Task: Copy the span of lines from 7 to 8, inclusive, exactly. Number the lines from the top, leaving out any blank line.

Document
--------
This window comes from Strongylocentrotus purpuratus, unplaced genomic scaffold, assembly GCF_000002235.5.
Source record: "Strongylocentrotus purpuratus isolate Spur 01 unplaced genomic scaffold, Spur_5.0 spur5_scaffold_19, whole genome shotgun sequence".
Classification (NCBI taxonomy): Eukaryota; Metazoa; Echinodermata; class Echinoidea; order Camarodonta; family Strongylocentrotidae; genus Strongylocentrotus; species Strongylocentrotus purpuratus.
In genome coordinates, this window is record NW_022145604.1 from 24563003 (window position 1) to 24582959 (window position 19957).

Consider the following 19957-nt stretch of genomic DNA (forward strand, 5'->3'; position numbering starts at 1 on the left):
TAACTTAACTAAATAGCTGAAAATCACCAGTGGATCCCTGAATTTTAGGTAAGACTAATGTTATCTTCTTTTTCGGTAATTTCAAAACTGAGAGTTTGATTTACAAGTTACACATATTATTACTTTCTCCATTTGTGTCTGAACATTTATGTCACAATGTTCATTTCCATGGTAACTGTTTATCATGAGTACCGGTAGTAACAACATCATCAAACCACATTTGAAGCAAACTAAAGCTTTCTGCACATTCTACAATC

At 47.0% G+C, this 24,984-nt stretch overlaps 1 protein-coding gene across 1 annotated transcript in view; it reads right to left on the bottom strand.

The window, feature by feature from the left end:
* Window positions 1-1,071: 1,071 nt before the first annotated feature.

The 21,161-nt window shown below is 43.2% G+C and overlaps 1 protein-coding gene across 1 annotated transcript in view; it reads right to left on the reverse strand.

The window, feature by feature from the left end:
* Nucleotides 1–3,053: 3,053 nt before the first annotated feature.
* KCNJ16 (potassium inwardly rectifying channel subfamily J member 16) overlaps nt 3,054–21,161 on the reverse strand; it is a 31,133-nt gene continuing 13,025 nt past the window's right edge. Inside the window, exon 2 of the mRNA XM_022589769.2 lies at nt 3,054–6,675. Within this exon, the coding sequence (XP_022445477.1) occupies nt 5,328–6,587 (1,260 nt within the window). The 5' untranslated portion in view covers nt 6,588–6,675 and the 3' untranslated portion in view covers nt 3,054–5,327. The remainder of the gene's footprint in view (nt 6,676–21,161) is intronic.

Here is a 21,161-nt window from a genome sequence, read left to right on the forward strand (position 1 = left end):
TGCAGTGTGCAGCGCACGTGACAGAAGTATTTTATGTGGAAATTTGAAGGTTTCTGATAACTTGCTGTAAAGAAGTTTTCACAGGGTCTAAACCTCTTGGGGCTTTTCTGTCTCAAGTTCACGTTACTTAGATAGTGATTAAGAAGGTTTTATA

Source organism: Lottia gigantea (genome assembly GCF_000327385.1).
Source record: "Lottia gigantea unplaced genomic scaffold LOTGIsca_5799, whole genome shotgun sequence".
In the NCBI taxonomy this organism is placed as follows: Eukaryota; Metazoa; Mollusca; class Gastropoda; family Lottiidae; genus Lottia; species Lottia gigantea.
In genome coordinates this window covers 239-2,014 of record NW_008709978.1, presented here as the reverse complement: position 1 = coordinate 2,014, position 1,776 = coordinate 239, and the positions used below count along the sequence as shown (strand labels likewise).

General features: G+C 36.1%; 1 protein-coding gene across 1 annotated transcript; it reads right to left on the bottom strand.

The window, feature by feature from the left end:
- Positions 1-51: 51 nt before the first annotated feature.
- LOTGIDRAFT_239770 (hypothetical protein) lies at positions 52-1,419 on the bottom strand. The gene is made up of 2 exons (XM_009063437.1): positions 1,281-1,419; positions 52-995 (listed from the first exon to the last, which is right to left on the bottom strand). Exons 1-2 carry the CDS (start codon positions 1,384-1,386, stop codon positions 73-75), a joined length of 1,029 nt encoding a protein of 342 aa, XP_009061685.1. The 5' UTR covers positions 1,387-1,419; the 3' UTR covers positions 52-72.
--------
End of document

At 47.0% G+C, this 24,984-nt stretch overlaps 1 protein-coding gene across 1 annotated transcript in view; it reads right to left on the bottom strand.

The window, feature by feature from the left end: